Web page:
As I started to get emotionally healthy I had to get real about her behavior and I couldn’t ignore what was going on any longer. I knew her back story, so it was easy for me to minimize and rationalize what was going on, but the signs were obvious.

When you discover that there is a Narcissist in your life, don’t be surprised if you discover more than one hiding in plain sight. The most telling sign for me was that I felt drained after spending time with her. I always had to lift her up. She was always tired, busy, sick, or put upon…. There was always something going on in her life that was more important, or more pressing than anything in my life. I felt that our relationship wasn’t ever about me. It was always about her. Sure she would say the words at times, but I never felt any real support from her.


I also knew that she would never acknowledge her issues. She was always going to be right, even when presented with indisputable evidence to the contrary. I realized that I couldn’t continue on my path of growth and healing, while still having, what I viewed as a very dysfunctional relationship, with someone who held a front row seat in my life.

I’ve got a pretty simple rule now for dealing with people, whose behavior isn’t to my liking – I either, accept them as they are, or I leave. I don’t cajole, whine, beg, or nag anyone to change – it’s a colossal waste of time. I couldn’t accept my best friend’s behavior anymore. I was done walking on egg shells, hoping not to set her off again, so I left the friendship.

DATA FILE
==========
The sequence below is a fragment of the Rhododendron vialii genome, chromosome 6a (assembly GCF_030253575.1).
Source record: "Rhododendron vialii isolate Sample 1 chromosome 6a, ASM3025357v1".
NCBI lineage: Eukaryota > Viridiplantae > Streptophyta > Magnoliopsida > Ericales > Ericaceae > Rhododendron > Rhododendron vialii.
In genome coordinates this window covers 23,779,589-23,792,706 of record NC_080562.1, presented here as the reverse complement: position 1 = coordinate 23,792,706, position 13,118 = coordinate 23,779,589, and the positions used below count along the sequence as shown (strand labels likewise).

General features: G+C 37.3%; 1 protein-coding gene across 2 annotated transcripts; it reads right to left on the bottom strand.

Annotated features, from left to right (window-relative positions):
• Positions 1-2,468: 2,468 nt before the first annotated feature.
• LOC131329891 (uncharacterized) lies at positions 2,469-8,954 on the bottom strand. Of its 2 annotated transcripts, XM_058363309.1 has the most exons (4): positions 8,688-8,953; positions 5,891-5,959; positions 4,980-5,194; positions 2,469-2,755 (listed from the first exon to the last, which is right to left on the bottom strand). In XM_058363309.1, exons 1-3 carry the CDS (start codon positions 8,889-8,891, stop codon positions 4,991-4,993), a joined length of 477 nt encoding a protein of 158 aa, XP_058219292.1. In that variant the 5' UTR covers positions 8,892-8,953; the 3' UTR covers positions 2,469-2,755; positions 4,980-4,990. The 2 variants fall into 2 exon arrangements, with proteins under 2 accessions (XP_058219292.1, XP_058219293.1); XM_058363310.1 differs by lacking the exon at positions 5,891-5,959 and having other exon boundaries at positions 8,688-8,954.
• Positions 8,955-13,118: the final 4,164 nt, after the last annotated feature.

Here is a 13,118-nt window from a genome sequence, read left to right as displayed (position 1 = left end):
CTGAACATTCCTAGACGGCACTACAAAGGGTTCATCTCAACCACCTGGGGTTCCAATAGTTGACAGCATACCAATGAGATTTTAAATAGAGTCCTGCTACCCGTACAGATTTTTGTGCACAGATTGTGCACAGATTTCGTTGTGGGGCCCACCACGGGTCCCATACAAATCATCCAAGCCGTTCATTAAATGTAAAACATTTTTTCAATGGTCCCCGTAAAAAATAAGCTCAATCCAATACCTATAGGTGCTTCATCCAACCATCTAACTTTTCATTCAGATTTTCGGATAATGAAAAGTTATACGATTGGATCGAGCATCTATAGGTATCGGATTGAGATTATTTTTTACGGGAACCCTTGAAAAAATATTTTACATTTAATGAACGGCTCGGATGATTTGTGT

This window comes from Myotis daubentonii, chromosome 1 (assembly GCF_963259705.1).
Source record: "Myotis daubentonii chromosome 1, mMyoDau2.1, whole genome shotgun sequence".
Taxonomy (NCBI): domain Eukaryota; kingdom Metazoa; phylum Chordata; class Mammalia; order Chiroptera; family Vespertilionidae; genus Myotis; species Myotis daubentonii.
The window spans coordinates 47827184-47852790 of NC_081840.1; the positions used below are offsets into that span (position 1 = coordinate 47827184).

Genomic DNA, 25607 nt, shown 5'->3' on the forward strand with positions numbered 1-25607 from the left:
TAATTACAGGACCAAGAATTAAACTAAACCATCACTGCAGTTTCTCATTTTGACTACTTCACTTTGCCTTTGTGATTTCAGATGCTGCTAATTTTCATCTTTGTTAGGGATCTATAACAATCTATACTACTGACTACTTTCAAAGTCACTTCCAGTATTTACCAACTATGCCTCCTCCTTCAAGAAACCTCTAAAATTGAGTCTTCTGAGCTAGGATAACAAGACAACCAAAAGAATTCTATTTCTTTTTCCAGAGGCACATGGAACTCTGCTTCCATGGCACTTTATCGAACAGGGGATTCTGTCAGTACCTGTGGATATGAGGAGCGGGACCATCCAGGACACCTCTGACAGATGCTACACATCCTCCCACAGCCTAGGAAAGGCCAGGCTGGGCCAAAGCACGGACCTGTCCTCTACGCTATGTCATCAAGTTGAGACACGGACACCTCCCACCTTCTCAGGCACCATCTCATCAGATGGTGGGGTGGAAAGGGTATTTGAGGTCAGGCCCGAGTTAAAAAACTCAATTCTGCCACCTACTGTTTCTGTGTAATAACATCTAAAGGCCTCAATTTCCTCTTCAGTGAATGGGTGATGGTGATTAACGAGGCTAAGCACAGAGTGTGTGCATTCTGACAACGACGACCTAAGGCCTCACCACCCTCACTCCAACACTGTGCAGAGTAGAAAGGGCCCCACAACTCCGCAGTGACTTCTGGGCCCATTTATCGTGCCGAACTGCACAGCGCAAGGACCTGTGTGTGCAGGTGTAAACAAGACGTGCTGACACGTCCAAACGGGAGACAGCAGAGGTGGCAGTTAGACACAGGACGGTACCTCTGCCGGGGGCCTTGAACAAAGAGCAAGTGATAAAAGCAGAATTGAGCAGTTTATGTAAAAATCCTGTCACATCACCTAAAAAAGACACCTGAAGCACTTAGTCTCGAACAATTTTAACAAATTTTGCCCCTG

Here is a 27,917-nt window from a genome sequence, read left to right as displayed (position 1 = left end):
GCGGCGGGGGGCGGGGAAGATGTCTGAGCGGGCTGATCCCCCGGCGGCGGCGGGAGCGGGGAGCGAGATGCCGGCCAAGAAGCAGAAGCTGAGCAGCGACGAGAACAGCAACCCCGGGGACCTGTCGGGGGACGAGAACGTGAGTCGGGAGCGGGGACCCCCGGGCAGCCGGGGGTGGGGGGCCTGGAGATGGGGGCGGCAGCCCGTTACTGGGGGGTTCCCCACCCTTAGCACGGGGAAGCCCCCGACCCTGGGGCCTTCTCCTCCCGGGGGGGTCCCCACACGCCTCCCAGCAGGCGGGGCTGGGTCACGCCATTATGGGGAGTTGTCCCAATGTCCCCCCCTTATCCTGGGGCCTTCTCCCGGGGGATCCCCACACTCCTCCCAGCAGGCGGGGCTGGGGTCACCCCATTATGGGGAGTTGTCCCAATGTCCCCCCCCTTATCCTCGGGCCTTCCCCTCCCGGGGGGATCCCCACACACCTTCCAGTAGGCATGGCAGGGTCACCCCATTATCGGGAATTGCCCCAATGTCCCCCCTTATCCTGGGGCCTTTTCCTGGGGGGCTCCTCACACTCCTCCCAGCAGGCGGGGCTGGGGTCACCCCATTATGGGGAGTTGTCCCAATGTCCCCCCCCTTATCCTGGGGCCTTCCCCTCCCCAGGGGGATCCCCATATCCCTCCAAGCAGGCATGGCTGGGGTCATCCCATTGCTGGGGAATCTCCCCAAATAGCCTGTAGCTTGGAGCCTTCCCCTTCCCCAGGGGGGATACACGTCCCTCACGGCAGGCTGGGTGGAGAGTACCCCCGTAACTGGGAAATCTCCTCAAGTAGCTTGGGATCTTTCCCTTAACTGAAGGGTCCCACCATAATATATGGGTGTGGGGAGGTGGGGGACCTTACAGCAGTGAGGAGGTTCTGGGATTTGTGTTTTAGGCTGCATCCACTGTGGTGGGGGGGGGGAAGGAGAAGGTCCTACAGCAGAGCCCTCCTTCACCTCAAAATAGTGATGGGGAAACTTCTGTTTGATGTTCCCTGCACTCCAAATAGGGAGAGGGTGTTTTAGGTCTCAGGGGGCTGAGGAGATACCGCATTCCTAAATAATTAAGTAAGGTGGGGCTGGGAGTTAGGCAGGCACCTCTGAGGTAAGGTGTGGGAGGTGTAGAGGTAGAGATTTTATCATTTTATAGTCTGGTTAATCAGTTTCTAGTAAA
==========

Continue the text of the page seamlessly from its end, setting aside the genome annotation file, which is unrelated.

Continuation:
We haven’t communicated in two and a half years and in that time I’ve developed a zero tolerance policy for over-emotional, unpredictable and unstable behavior. As soon as I witness it, I’m out the door, leaving a trail of smoke in my wake. That kind of behavior doesn’t get a second chance, because if you’re capable of it once, you’re capable of it 1000 times. I’m just not interested in anyone who could act that way. To me, this type of behavior triggers my warning beacons and tells me that this person is seriously dysfunctional. No one deserves to be on the receiving end of someone else’s histrionics. There is never an appropriate excuse, or reason for someone to behave like that. Never. When you see it, it’s a warning sign that something is very wrong with this person and it shouldn’t be ignored.

As I started to make new friends I experienced just how easy it was to be with them. It didn’t feel like work and it didn’t leave me feeling drained. I didn’t have to over compliment them to make them feel better, they didn’t regale me with stories about how awful their lives were, or how much (psychosomatic) pain they were in. They were just themselves and I was just allowed to be me. I realized that if I had to put in so much effort and try so hard, to be someone’s friend, then it just wasn’t worth it.

My days of always being responsible for the moods of others were over. My need to fix the broken was over. My need to maintain the peace at my own expense was over and my days of lifting people up and feeding them my energy were over.

After I got the book back from my best friend, I sent her an email. I acknowledged her olive branch and I wasn’t quite ready to completely write her off. I told her I needed time to think and I listed my concerns about her behavior and our friendship. Less than 24 hours later I got not one, but two emails from her – long and scathing. I read the first paragraph and stopped. I didn’t need to read anymore. I knew that both emails would contain mocking and contemptuous insults and that everything was going to be all my fault. As I hit delete, I thought about how her comments parroted what many abusers say after their outrageous behavior, “Look at what you made me do.” It seemed fitting.